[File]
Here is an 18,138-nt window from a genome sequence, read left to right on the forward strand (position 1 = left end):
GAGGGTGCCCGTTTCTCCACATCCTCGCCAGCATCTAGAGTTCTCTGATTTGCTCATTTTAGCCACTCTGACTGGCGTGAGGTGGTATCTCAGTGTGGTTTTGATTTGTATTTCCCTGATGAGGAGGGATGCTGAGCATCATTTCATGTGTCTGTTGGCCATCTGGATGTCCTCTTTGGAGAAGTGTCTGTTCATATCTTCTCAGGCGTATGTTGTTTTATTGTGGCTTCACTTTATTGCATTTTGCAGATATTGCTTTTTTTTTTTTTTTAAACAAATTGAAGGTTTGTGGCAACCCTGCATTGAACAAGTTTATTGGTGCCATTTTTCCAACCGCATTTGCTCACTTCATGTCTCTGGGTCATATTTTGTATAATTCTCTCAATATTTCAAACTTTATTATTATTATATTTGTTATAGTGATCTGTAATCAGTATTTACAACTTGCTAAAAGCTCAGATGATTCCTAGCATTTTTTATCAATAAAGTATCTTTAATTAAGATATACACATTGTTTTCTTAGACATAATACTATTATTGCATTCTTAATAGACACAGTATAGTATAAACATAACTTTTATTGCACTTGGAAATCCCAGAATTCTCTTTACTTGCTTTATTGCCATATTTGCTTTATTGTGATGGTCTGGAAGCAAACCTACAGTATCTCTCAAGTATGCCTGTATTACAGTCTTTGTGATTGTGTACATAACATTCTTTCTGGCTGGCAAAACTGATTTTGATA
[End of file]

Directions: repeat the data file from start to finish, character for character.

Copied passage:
Here is an 18,138-nt window from a genome sequence, read left to right on the forward strand (position 1 = left end):
GAGGGTGCCCGTTTCTCCACATCCTCGCCAGCATCTAGAGTTCTCTGATTTGCTCATTTTAGCCACTCTGACTGGCGTGAGGTGGTATCTCAGTGTGGTTTTGATTTGTATTTCCCTGATGAGGAGGGATGCTGAGCATCATTTCATGTGTCTGTTGGCCATCTGGATGTCCTCTTTGGAGAAGTGTCTGTTCATATCTTCTCAGGCGTATGTTGTTTTATTGTGGCTTCACTTTATTGCATTTTGCAGATATTGCTTTTTTTTTTTTTTTAAACAAATTGAAGGTTTGTGGCAACCCTGCATTGAACAAGTTTATTGGTGCCATTTTTCCAACCGCATTTGCTCACTTCATGTCTCTGGGTCATATTTTGTATAATTCTCTCAATATTTCAAACTTTATTATTATTATATTTGTTATAGTGATCTGTAATCAGTATTTACAACTTGCTAAAAGCTCAGATGATTCCTAGCATTTTTTATCAATAAAGTATCTTTAATTAAGATATACACATTGTTTTCTTAGACATAATACTATTATTGCATTCTTAATAGACACAGTATAGTATAAACATAACTTTTATTGCACTTGGAAATCCCAGAATTCTCTTTACTTGCTTTATTGCCATATTTGCTTTATTGTGATGGTCTGGAAGCAAACCTACAGTATCTCTCAAGTATGCCTGTATTACAGTCTTTGTGATTGTGTACATAACATTCTTTCTGGCTGGCAAAACTGATTTTGATA